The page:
Fortunately I didn't get much time to dwell on it. Our 10:00 pm dinner reservation had been moved up to 9:15. I figured that was all the reason I needed to resign and get out of the room. My anger and frustration was starting to show at the board. As we were walking through the lobby to the restaurant, I was ranting and raving over my stupidity. Alan and Silvio basically said "Forget about it. Let's go enjoy dinner." Good news. I did enjoy dinner.

I hate Monday at this tournament. The round is at 9:00 am and check out is at 11:00 am. Unless I have a quick round in the morning I really have to clear everything out of the room before hand. There have been times where I've left my stuff in the room, and gone out between moves and put it my car when I see that the game is going to last more then two hours. That was not a viable option this time around. On my way down for breakfast I put the suitcase in my car, and left my computer and coat in the room. If worst came to worst I could get one of my friends to retrieve the rest of my gear.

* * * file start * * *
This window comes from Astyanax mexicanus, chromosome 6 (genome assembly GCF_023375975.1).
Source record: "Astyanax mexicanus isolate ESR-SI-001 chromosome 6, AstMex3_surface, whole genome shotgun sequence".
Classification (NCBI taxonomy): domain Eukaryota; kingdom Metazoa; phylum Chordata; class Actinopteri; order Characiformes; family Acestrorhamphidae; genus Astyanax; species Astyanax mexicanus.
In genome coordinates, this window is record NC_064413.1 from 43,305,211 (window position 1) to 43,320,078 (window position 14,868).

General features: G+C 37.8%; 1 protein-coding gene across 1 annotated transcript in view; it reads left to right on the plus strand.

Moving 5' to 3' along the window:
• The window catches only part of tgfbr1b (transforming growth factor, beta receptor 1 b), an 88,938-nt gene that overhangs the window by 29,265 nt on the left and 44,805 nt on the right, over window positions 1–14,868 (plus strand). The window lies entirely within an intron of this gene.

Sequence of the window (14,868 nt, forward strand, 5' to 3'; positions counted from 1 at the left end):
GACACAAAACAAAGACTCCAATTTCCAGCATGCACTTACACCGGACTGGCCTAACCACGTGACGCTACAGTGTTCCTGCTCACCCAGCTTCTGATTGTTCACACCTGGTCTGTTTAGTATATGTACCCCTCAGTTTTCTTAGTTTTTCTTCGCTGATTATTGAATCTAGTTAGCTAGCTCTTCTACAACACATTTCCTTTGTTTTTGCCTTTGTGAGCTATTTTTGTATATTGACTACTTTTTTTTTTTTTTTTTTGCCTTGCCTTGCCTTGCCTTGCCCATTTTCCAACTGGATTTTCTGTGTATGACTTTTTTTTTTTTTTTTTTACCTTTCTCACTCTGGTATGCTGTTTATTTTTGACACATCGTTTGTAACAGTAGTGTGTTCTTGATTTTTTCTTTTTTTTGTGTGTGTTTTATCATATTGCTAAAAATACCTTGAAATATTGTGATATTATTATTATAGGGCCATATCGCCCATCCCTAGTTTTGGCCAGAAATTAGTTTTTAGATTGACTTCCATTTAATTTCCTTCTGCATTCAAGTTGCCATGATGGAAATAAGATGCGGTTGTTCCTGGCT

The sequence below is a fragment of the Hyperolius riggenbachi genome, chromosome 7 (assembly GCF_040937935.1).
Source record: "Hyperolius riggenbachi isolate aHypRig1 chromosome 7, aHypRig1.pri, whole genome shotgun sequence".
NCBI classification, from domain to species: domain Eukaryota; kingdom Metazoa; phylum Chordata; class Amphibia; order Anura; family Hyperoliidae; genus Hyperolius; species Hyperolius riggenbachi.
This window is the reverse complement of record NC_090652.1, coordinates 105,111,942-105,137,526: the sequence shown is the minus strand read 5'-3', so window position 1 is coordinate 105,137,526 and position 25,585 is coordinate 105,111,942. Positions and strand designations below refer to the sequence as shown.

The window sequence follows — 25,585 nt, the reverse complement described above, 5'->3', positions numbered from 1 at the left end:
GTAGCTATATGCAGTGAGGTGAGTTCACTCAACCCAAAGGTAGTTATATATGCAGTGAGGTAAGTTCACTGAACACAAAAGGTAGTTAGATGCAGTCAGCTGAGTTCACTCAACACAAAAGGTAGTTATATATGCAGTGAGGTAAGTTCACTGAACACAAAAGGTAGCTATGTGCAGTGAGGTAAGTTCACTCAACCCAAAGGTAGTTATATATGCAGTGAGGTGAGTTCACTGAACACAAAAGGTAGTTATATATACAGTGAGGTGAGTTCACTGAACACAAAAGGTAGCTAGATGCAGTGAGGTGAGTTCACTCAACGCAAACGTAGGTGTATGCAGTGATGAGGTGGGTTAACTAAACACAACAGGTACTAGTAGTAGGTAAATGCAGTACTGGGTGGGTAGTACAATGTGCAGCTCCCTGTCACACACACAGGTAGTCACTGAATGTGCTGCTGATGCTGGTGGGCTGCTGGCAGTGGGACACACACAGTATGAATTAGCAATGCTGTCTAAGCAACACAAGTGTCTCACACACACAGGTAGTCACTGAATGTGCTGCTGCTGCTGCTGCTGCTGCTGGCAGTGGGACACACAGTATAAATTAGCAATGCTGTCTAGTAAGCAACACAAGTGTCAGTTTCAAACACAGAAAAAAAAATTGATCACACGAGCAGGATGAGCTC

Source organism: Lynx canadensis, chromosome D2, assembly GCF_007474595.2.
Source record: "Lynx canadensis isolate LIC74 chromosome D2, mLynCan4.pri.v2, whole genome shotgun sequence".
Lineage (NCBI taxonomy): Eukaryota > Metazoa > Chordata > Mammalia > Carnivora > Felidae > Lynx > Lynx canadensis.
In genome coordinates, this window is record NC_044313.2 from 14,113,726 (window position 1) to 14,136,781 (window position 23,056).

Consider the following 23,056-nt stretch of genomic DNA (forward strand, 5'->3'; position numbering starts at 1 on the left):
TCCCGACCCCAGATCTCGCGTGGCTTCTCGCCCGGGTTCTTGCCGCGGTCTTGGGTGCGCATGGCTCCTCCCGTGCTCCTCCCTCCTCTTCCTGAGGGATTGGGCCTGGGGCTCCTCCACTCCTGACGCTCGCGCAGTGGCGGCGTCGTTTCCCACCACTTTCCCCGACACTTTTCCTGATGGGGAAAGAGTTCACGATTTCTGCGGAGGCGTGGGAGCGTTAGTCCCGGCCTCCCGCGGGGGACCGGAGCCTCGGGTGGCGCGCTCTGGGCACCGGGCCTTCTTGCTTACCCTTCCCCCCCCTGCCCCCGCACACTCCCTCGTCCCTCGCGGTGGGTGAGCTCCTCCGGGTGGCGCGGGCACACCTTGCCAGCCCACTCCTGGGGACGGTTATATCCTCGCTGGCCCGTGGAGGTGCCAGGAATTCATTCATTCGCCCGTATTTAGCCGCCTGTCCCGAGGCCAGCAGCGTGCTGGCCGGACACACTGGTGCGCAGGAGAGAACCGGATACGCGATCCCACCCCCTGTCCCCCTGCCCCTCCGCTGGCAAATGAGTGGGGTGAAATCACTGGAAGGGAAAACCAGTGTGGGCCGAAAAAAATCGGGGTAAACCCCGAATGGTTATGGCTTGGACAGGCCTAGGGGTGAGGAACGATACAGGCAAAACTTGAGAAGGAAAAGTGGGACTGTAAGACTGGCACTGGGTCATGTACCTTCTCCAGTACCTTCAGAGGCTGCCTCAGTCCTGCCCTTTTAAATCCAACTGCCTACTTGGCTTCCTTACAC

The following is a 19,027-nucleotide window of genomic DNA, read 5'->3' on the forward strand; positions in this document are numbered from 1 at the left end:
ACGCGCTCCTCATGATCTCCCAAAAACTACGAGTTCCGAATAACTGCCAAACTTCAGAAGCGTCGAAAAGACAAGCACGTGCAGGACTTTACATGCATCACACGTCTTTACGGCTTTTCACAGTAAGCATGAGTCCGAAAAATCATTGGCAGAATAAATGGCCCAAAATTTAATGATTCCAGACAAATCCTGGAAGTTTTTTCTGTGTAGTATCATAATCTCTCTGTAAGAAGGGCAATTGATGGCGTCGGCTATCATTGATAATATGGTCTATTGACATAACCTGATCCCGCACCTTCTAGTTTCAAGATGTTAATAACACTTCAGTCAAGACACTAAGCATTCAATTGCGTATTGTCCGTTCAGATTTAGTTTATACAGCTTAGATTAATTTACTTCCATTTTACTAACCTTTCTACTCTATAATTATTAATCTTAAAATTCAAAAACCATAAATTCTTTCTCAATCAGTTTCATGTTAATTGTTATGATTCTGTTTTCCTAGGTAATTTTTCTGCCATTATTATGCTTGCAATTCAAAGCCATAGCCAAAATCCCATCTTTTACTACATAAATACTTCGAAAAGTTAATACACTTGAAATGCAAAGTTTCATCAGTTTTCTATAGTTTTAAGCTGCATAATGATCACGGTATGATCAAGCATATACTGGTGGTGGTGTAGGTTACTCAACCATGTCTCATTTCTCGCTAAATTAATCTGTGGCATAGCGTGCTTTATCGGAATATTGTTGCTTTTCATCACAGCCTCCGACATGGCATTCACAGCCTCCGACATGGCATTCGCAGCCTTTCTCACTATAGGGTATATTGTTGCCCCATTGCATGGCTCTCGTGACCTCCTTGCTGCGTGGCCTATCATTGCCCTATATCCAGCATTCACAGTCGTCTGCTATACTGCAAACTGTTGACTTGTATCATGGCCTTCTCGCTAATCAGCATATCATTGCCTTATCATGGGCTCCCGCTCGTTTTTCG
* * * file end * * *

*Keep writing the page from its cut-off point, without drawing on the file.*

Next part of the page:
Even though the hotel is a low rise building the elevators can be an issue when going down for the round. Everyone is trying go down at the same time. Normally I'll just bypass the elevators and walk up and down the steps. I get some exercise that way, and I avoid the crowds. That wasn't going to work this year. My room is on the 6th floor, so at least I know I won't be trying to squeeze onto an elevator filled with people. Also there were signs in the elevator lobbies saying "No more then six people in the elevator." The elevator comes and I get on with other people. By the time we get to the 4th floor we already have 6 people. Two more people get on, the doors close and nothing happens. The elevator isn't moving, and the doors won't open. One kid says "Oh this happened to me yesterday. We have to hit the emergency button so they can send somebody up to open the doors."

The kid is so blase about it, and I'm starting to lose it. I'm trying to get down to our board so that I can make sure we get our side before the other team arrives. I call up Alan and ask him if he and Silvio are at the board yet. They're still in their room. I call Donna to see if she's come down with Alexander yet. No she is still upstairs. Oh swell, I'm stuck on an elevator and nobody is downstairs to make sure we get our side of the table. It wasn't too long before the engineer arrives and gets the doors open. Now I know why they only wanted 6 people at a time on the elevator! I wasn't getting on another one, so I slowly made my way down the stairs.